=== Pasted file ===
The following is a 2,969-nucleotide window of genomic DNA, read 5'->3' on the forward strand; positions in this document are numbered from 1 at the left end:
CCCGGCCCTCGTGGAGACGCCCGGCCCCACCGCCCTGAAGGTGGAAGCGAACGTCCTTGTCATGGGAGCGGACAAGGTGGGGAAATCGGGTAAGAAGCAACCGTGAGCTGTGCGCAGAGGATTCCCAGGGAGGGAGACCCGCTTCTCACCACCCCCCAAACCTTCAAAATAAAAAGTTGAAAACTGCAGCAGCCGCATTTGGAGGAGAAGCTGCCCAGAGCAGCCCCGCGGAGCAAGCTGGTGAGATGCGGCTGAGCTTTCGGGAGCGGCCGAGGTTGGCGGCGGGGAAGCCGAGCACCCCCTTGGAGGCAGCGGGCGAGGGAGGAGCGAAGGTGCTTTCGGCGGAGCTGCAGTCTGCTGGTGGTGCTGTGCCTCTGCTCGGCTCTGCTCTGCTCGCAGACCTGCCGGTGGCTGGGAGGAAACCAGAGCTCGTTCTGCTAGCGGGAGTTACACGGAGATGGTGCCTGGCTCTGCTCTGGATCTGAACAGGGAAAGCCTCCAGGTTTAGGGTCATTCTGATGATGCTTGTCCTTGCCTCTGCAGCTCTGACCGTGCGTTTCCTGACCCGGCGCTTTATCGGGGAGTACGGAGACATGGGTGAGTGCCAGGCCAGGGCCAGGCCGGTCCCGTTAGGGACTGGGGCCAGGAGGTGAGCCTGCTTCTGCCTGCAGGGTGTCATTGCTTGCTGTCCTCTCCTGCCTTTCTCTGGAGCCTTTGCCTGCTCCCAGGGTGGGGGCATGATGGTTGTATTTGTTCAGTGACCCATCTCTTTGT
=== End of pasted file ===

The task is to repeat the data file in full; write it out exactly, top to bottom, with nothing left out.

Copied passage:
The following is a 2,969-nucleotide window of genomic DNA, read 5'->3' on the forward strand; positions in this document are numbered from 1 at the left end:
CCCGGCCCTCGTGGAGACGCCCGGCCCCACCGCCCTGAAGGTGGAAGCGAACGTCCTTGTCATGGGAGCGGACAAGGTGGGGAAATCGGGTAAGAAGCAACCGTGAGCTGTGCGCAGAGGATTCCCAGGGAGGGAGACCCGCTTCTCACCACCCCCCAAACCTTCAAAATAAAAAGTTGAAAACTGCAGCAGCCGCATTTGGAGGAGAAGCTGCCCAGAGCAGCCCCGCGGAGCAAGCTGGTGAGATGCGGCTGAGCTTTCGGGAGCGGCCGAGGTTGGCGGCGGGGAAGCCGAGCACCCCCTTGGAGGCAGCGGGCGAGGGAGGAGCGAAGGTGCTTTCGGCGGAGCTGCAGTCTGCTGGTGGTGCTGTGCCTCTGCTCGGCTCTGCTCTGCTCGCAGACCTGCCGGTGGCTGGGAGGAAACCAGAGCTCGTTCTGCTAGCGGGAGTTACACGGAGATGGTGCCTGGCTCTGCTCTGGATCTGAACAGGGAAAGCCTCCAGGTTTAGGGTCATTCTGATGATGCTTGTCCTTGCCTCTGCAGCTCTGACCGTGCGTTTCCTGACCCGGCGCTTTATCGGGGAGTACGGAGACATGGGTGAGTGCCAGGCCAGGGCCAGGCCGGTCCCGTTAGGGACTGGGGCCAGGAGGTGAGCCTGCTTCTGCCTGCAGGGTGTCATTGCTTGCTGTCCTCTCCTGCCTTTCTCTGGAGCCTTTGCCTGCTCCCAGGGTGGGGGCATGATGGTTGTATTTGTTCAGTGACCCATCTCTTTGT